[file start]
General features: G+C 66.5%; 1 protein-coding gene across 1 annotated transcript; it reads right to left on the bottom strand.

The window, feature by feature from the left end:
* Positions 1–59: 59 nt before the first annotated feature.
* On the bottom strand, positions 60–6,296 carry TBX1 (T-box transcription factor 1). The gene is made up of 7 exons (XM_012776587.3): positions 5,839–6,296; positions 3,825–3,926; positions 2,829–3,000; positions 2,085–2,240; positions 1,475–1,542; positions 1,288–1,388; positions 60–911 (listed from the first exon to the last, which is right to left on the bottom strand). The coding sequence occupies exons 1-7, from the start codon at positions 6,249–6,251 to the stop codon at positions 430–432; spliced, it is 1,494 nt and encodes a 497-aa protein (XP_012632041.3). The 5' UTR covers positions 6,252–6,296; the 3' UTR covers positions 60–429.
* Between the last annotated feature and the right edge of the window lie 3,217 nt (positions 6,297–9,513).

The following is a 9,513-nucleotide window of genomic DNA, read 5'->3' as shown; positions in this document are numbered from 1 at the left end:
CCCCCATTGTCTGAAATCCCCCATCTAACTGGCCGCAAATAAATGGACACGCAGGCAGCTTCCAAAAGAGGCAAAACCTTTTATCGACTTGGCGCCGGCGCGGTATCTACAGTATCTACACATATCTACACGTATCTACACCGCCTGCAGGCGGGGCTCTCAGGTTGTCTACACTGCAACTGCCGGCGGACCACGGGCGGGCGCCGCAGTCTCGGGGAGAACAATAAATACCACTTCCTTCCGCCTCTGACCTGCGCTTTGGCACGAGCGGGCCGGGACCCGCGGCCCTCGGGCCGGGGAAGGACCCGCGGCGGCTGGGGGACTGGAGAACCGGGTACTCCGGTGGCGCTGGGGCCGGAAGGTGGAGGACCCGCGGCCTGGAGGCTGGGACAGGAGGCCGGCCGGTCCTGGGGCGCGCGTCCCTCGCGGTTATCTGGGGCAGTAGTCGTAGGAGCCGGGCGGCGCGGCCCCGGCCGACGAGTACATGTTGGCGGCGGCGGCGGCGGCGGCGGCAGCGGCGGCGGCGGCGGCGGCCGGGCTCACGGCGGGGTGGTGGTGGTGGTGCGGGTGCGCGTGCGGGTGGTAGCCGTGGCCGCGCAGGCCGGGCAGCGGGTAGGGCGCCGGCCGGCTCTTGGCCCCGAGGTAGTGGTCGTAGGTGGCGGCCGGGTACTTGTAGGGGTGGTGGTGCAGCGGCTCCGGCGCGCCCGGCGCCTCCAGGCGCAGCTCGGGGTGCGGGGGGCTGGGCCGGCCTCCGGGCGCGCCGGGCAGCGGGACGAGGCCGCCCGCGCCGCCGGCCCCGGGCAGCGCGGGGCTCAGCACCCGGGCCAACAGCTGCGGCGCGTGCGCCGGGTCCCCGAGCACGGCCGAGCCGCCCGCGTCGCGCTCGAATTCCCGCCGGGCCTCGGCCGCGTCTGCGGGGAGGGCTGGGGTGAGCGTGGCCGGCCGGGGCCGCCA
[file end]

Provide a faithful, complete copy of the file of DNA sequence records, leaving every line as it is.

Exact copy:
General features: G+C 66.5%; 1 protein-coding gene across 1 annotated transcript; it reads right to left on the bottom strand.

The window, feature by feature from the left end:
* Positions 1–59: 59 nt before the first annotated feature.
* On the bottom strand, positions 60–6,296 carry TBX1 (T-box transcription factor 1). The gene is made up of 7 exons (XM_012776587.3): positions 5,839–6,296; positions 3,825–3,926; positions 2,829–3,000; positions 2,085–2,240; positions 1,475–1,542; positions 1,288–1,388; positions 60–911 (listed from the first exon to the last, which is right to left on the bottom strand). The coding sequence occupies exons 1-7, from the start codon at positions 6,249–6,251 to the stop codon at positions 430–432; spliced, it is 1,494 nt and encodes a 497-aa protein (XP_012632041.3). The 5' UTR covers positions 6,252–6,296; the 3' UTR covers positions 60–429.
* Between the last annotated feature and the right edge of the window lie 3,217 nt (positions 6,297–9,513).

The following is a 9,513-nucleotide window of genomic DNA, read 5'->3' as shown; positions in this document are numbered from 1 at the left end:
CCCCCATTGTCTGAAATCCCCCATCTAACTGGCCGCAAATAAATGGACACGCAGGCAGCTTCCAAAAGAGGCAAAACCTTTTATCGACTTGGCGCCGGCGCGGTATCTACAGTATCTACACATATCTACACGTATCTACACCGCCTGCAGGCGGGGCTCTCAGGTTGTCTACACTGCAACTGCCGGCGGACCACGGGCGGGCGCCGCAGTCTCGGGGAGAACAATAAATACCACTTCCTTCCGCCTCTGACCTGCGCTTTGGCACGAGCGGGCCGGGACCCGCGGCCCTCGGGCCGGGGAAGGACCCGCGGCGGCTGGGGGACTGGAGAACCGGGTACTCCGGTGGCGCTGGGGCCGGAAGGTGGAGGACCCGCGGCCTGGAGGCTGGGACAGGAGGCCGGCCGGTCCTGGGGCGCGCGTCCCTCGCGGTTATCTGGGGCAGTAGTCGTAGGAGCCGGGCGGCGCGGCCCCGGCCGACGAGTACATGTTGGCGGCGGCGGCGGCGGCGGCGGCAGCGGCGGCGGCGGCGGCGGCCGGGCTCACGGCGGGGTGGTGGTGGTGGTGCGGGTGCGCGTGCGGGTGGTAGCCGTGGCCGCGCAGGCCGGGCAGCGGGTAGGGCGCCGGCCGGCTCTTGGCCCCGAGGTAGTGGTCGTAGGTGGCGGCCGGGTACTTGTAGGGGTGGTGGTGCAGCGGCTCCGGCGCGCCCGGCGCCTCCAGGCGCAGCTCGGGGTGCGGGGGGCTGGGCCGGCCTCCGGGCGCGCCGGGCAGCGGGACGAGGCCGCCCGCGCCGCCGGCCCCGGGCAGCGCGGGGCTCAGCACCCGGGCCAACAGCTGCGGCGCGTGCGCCGGGTCCCCGAGCACGGCCGAGCCGCCCGCGTCGCGCTCGAATTCCCGCCGGGCCTCGGCCGCGTCTGCGGGGAGGGCTGGGGTGAGCGTGGCCGGCCGGGGCCGCCA